Why Do Catholics Make the Sign of the Cross? *

The prophet Ezekiel has a vision in which he sees great sins committed by God's people. But at the urging of a heavenly messenger, the godly men and women who lament the wickedness of their people are marked with an "X" on their foreheads. Bearing that mark, they will be spared the divine judgment that is to come (see Ez 9:1-7).

St. John's vision in Revelation includes a close parallel to this scenario. Before the angels of judgment are allowed to devastate a wicked world, a seal is placed on the foreheads of "the servants of our God" (see 7:1-3; 9:4). Later, this seal is described as the name of Christ and of his Father (see 14:1).

In light of these parallels, many early Christian teachers not surprisingly saw in Ezekiel's vision a foreshadowing of the ancient Christian rite of Baptism. Baptism, after all, is given "for the forgiveness of...sins" (Acts 2:38), so that those who have been forgiven may escape the wrath of God (see 1 Thes 5:9). In addition, the baptismal rite included--as it still does today--the making of a cross with blessed oil on the foreheads of those baptized. (In the Greek version of Ezekiel, the mark is actually the letter tau, which was written more like an upright cross.)

The corresponding scene in St. John's vision most likely reflects the Christian baptismal ceremony of his day. This rite included (again, as it still does) the spoken words "in the name of the Father, and of the Son, and of the Holy Spirit" (Mt 28:19). The Sign of the Cross on the forehead may also have been part of the rite by that time. As early as the second century, making the Sign of the Cross was a common and well-established custom.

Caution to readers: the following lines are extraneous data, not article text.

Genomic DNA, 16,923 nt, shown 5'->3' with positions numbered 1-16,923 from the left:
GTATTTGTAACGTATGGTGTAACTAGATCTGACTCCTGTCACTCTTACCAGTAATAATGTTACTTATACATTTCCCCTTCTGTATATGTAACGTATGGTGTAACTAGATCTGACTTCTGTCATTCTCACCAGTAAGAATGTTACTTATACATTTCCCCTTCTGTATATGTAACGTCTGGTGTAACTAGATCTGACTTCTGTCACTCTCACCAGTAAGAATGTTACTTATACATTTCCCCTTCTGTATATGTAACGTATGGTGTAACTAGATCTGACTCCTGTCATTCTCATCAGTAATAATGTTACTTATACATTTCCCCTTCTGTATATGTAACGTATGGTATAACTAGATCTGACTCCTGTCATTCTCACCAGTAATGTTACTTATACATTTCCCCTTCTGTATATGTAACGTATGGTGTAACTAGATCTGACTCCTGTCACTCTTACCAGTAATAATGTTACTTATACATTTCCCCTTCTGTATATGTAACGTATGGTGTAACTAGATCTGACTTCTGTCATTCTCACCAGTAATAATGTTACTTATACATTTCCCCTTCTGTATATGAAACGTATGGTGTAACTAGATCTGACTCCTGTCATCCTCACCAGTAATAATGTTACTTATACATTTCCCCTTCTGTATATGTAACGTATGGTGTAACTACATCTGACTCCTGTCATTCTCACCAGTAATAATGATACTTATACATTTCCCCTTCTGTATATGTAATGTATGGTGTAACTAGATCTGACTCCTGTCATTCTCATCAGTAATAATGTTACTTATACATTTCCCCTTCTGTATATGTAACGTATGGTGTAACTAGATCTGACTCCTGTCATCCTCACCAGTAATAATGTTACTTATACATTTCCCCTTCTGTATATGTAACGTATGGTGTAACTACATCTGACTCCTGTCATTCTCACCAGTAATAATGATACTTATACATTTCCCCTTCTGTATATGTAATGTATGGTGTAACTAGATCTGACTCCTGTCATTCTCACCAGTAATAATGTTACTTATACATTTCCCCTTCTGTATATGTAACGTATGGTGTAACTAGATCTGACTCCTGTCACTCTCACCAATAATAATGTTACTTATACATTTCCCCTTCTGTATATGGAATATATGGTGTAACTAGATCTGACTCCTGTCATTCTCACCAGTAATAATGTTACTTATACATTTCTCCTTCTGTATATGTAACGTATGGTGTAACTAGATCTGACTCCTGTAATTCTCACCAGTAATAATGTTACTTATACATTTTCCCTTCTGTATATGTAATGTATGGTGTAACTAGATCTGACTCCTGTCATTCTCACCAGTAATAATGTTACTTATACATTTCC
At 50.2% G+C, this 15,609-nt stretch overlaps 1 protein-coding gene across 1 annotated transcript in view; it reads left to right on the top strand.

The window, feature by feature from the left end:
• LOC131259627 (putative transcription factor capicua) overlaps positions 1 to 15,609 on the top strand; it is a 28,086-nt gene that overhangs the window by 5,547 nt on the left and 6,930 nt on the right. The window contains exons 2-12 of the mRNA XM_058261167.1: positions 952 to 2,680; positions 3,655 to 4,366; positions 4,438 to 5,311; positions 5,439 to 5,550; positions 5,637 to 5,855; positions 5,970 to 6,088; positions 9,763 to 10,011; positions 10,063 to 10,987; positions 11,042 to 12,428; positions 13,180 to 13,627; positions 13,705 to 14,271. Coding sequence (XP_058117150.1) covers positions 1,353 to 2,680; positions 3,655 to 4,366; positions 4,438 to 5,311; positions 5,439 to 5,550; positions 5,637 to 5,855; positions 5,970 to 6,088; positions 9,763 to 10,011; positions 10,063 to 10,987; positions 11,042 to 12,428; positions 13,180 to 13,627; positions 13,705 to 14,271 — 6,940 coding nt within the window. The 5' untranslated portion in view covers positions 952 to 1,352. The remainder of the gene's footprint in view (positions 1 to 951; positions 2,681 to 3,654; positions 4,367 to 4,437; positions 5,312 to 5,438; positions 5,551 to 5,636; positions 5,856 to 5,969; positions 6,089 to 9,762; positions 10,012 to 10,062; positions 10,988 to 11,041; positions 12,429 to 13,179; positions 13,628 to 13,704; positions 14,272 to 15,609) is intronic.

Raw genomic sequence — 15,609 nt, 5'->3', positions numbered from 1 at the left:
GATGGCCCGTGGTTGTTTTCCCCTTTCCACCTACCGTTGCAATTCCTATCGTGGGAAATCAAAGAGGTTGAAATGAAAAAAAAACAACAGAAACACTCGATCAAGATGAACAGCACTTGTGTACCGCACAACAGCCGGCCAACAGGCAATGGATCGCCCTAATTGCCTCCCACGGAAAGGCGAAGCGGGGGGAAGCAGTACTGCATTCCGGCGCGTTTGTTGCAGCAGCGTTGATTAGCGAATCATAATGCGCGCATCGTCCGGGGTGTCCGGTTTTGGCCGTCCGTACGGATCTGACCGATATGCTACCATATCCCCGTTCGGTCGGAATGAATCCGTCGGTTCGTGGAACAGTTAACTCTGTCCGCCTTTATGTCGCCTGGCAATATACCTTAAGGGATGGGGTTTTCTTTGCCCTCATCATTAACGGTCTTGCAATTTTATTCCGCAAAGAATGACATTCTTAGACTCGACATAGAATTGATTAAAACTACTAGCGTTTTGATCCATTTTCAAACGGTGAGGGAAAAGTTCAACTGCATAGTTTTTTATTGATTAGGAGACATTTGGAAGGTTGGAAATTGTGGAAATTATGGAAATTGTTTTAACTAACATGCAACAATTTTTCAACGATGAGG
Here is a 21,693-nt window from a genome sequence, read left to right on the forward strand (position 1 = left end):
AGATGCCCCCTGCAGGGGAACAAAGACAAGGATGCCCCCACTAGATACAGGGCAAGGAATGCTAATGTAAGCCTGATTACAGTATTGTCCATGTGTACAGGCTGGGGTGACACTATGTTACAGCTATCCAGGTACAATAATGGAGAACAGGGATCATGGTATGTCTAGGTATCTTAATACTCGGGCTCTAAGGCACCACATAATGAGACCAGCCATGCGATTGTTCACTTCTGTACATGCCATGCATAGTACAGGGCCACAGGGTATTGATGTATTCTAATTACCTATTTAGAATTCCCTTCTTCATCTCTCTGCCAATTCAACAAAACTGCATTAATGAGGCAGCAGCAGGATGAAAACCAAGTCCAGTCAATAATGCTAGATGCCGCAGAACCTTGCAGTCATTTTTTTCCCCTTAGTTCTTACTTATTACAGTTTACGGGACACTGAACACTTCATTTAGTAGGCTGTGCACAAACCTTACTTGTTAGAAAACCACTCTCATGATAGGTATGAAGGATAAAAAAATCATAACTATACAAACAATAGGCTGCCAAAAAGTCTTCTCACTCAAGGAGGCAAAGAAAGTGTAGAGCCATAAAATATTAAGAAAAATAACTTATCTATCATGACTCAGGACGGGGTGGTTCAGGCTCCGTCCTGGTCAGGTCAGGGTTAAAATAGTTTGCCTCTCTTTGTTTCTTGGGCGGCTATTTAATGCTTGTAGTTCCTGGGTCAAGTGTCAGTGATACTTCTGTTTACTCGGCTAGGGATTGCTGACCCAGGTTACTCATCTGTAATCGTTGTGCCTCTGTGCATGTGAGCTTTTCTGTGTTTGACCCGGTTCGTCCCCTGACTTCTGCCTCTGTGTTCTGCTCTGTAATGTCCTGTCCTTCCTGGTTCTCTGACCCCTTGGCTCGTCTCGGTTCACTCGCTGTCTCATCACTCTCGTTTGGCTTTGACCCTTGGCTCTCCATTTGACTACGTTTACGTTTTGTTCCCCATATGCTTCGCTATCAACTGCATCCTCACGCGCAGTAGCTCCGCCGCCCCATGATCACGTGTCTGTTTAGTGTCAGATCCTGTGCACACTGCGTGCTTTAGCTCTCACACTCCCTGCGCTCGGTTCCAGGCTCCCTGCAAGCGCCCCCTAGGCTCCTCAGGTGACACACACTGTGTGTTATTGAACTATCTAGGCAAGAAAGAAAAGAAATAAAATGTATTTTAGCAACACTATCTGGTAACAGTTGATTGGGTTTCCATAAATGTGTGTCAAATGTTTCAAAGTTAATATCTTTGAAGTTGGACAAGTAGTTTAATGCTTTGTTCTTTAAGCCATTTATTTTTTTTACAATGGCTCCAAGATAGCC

Today, this gesture is usually made by drawing the hand from forehead to breast and then from shoulder to shoulder. When Catholics apply holy water to themselves with the Sign of the Cross upon entering a church, they are recalling their baptism "in the name of the Father, and of the Son, and of the Holy Spirit." With the ancient Christians, they use the gesture at other times as well, such as then they begin and end prayers. Each time, they point to Christ's cross, the Holy Trinity, and the need to sanctify every action.

Other related scriptures: Mt 10:38, 16:24; Mk 8:34; 10:21; Lk 9:23; 14:27; 1 Cor 1:18; Gal 6:14.


Catechism of the Catholic Church: 1667-1670; 2157.


*Quoted from The New Catholic Answer Bible. Wichita, Kansas, Fireside Catholic Publishing, 2005. www.firesidecatholic.com #O-1


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